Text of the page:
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Indian American community participates in BLM marches around Atlanta

By Rohan Soni
July 2020
Indian American community participates in BLM marches around Atlanta

(Left: Vijay Vemulapalli, secretary of Vibha, lending his voice and presence to the BLM protest.)

As Black Lives Matter protests are occurring all around the country in the wake of George Floyd’s death, fight for justice and equality has gripped this nation. Suburbs around Atlanta are also witnessing protests, many of which are being widely attended by Indian American community members.


One such demonstration was in the city of Johns Creek. The group “We Are America” organized two one-mile marches from the Johns Creek City hall to the intersection of Medlock Bridge and Peachtree Industrial boulevard. The first protest drew a large crowd of over 400 people. It had the police escorting the crowd and making sure that everyone was safe.

Before the march commenced, the speakers delivered a powerful poem and statement about what it means to be black in America—the struggles in everyday life as if there is a target on their back. “Is the color of my skin a crime? Is it a crime to be black?,” exclaimed one of the speakers as an emotional silence hung over the group. This emotional start carried on for the rest of the protest. The demonstrators were not just passionate about the cause, but infuriated that these injustices had been carrying on. This notion was solidified as the entire crowd continued to chant, “Black Lives Matter” all through the march. 

(Right: Alwyn Joseph, Vyanti Joseph - Core Team, They See Blue Georgia and Feroza Syed - LGBTQ activist with other South Asians joining BLM protests in Duluth)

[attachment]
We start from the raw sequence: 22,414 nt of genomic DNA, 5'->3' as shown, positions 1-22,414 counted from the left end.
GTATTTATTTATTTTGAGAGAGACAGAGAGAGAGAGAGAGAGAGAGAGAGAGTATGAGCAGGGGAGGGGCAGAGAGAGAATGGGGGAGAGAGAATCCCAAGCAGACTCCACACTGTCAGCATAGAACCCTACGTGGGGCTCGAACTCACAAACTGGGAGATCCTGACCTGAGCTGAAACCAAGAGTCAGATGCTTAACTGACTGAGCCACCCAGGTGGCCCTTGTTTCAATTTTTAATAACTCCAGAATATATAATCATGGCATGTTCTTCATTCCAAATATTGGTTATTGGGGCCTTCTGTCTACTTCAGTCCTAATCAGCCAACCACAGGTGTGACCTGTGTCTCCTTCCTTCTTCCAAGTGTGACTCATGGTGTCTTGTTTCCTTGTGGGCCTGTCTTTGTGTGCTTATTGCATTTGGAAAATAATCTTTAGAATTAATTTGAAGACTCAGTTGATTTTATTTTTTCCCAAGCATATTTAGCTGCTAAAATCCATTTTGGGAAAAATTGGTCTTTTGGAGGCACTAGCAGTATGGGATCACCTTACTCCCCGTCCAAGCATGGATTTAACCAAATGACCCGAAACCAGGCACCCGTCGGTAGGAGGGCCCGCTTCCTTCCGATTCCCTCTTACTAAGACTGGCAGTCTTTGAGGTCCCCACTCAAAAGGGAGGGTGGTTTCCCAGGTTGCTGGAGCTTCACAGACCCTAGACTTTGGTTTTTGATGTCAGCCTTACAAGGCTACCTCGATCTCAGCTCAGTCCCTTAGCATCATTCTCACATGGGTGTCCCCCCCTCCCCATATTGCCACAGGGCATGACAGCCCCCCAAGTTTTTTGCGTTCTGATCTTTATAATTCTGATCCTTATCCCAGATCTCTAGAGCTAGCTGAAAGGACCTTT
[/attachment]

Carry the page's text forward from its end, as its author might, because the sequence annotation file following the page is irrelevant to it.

A similar scene was shown around the town as areas such as Northview High School, Alpharetta, Duluth, Suwanee, and Marietta held their own protests. What was interesting to note about these protests was the number of South-Asian and Indian American youth that participated in what they considered was their civic duty. In fact, some of the protests near the Northview area were organized by South Asian students. Many teens and younger children had come along with their families. At many protests one saw signs proclaiming, “Asians for BLM” and “Brown Silence is Violence.” When South Asian people were asked why they were protesting, most had a similar answer: “It is our duty to support them as they would support us.” Indeed, in every large or small scale protest, one will see a few South Asian protestors standing in solidarity with this revolutionary moment.

(Left: Senator Sheikh Rahman joins South Asians for Black Lives at BLM protests in Duluth, GA.)​



(Above: Front L to R: Feroza Syed, Activist; Aparna Bhattacharya; Anjali Enjeti, Core Team of They See Blue Georgia with other South Asians joining BLM protests in Duluth and Johns Creek, GA.)


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